- When presented a new image we first look for eyes. If it doesn’t then we decide it’s not a face. If it has eyes, we continue evaluating.
- Now we check for a nose. Then for lips. Then for eyebrows. You can go as deep as you want to, perhaps just with the eyes and the nose is good enough for you, maybe you need more, that’s up to you.
This is perhaps a little more clever than the method above. Just like before, this is a simplified Decision Tree. The success of this algorithm depends heavily on the quality of the futures of your data.
The last thing I want to talk about is how this algorithms could go wrong, and there’s two reasons: bad methodology and bad dataset. Methodology is a subject for the next time, but bad data set we can cover now. There are a few components for this reason. The first is the usefulness of the features. If you want to identify if an image contains a face by checking the amount of each color that appear in the image, you’ll have a bad time doing it reliably.
The second thing to look out for is to have good variety in your data set. If 95% of the images I use as input are all of faces, it won’t learn enough on the ‘not face’ case. Imagine if instead of trying to find out “has face yes/no” you tried to predict between 10 possible answers, having one of those very underrepresented would really hurt the learning, the same if one was very overrepresented, the results would get biased. It’s very important to have an unbiased dataset.
There are many other more complex algorithms commonly used in supervised learning that I won't try to explain, but I will mention some because they have cool names and if this post turns out to be unhelpful I want you to at least have a name for your band: Random Forests, Support Vector Machines, Naive Bayes, Neural Networks (not really an algorithm, more of a framework for learning, but serves a similar purpose, it's really powerful but requires a whole lot of whole lots of data to shine), etc. Look them up, it’s pretty cool stuff.
Before we knew what answers we expected from the machine. In the example, we wanted to know if a photo contains a face or not. Imagine we didn’t knew what to look for. We just have the data, so we give it to the computer unlabeled. The idea is that the computer will come up with its own conclusions about the data. Ideally it will get something out of the input that allows it to separate the data into clusters that could be then easier analyzed. You could find out which features were relevant in the making of the clusters, which features didn't make any difference, detect patterns that were hard to see before, make anomalies stand out, etc.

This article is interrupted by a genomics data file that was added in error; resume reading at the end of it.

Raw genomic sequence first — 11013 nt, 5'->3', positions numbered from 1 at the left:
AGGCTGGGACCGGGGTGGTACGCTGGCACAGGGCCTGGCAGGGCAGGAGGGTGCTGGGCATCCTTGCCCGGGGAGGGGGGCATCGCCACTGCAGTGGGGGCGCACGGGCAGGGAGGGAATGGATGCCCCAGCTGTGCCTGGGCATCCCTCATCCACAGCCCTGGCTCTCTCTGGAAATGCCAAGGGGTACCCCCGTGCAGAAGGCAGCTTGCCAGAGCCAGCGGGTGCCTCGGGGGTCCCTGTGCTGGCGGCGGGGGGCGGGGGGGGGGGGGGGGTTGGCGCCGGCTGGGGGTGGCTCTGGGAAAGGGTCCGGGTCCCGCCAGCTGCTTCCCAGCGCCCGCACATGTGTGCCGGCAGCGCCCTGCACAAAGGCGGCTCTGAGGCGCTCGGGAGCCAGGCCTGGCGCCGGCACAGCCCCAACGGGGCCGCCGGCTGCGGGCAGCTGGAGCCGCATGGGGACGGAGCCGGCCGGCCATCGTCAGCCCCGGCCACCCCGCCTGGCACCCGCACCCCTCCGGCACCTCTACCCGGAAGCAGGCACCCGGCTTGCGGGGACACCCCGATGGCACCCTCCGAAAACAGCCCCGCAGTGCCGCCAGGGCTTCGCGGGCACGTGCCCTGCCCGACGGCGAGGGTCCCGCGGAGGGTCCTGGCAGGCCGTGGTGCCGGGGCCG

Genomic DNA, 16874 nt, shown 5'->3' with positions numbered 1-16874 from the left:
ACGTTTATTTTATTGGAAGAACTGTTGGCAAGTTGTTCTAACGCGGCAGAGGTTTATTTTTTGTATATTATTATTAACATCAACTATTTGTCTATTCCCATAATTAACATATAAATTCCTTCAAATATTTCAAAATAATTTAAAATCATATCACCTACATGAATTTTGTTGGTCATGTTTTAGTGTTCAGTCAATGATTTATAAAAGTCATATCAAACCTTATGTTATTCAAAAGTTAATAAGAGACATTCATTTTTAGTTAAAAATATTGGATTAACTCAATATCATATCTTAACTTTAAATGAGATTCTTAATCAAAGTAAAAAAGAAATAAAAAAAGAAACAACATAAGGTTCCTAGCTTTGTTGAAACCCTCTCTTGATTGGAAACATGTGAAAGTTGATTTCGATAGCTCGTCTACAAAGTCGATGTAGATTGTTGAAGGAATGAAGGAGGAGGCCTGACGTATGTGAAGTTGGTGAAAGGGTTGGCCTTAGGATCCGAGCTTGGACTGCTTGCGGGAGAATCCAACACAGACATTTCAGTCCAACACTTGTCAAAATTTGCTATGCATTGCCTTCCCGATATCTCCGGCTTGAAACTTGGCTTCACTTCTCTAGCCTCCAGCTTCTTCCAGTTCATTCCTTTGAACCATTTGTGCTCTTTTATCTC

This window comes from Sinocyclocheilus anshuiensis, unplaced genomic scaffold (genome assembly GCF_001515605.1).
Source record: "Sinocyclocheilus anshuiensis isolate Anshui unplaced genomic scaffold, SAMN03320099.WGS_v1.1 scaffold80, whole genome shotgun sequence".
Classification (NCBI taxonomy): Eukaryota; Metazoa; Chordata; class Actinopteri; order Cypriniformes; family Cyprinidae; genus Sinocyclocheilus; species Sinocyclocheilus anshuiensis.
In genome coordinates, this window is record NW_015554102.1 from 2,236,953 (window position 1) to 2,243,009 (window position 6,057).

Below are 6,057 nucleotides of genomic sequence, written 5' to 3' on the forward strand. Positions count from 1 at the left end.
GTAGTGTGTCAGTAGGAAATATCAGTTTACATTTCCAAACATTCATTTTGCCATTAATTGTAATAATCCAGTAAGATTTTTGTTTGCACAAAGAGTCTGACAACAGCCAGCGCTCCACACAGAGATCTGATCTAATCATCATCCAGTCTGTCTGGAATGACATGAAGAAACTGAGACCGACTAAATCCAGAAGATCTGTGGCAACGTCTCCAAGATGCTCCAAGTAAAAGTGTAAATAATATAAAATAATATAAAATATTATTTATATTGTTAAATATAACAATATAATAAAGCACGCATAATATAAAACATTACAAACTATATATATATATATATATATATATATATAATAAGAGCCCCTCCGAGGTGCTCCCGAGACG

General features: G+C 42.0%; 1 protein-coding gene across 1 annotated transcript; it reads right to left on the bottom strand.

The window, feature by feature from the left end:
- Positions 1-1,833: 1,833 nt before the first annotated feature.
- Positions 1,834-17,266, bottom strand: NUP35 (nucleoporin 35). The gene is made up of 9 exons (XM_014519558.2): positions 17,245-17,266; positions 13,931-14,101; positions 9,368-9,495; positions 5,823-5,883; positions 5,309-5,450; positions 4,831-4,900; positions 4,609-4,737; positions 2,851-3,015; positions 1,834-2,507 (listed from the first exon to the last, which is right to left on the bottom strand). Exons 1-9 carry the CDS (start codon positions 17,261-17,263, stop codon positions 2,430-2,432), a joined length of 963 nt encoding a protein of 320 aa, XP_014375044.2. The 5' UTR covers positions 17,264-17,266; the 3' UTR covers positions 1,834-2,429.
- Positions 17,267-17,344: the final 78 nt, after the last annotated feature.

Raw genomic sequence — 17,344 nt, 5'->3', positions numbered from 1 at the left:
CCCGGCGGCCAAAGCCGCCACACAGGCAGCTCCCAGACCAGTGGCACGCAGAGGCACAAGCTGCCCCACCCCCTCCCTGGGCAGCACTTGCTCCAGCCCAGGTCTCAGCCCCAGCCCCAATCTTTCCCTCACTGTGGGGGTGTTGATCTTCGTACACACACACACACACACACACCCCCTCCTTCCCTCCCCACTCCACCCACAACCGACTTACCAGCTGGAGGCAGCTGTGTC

While this isn't as useful in solving problems as the supervised learning, it provides a useful exploratory analysis of the data, and helps determine which features are actually relevant, allowing you to represent the same data dropping features that didn't influence the clustering at all, resulting in a simpler representation of the same data, which you could use to perform a supervised training in the future.
A simple use case for this is a recommendation system. You could get people separated into clusters by their most bought products/watched series/musical preferences, etc. So then people that have all bought a dishwasher, or seen Seinfeld, or listened to Bach would be considered similar on that criteria and grouped together, and you can easily get that “People that liked this also enjoyed… “ based on what other people on the same cluster liked but you never considered.
There are many other techniques that can be used to machine teach, depending on the problem at hand and the available data, you may want to use one or the other, or even more than one. To mention a few, there’s Reinforcement Learning, Semi-supervised Learning, Multi-task Learning, Transfer Learning, Domain adaptation, Structured Prediction, One-shot learning, etc. Just know they exist, and look them up if they piqued your curiosity.
It goes without saying there’s plenty to be said about the techniques and algorithms I mentioned here, but that would be never-ending, so I’m gonna call it quits for now and hope I presented the basics in an understable way and maybe motivated you to learn more about some of it.
Next time I’ll go over the tools and methodology you could use to go about machine teaching, stay tuned. See ya!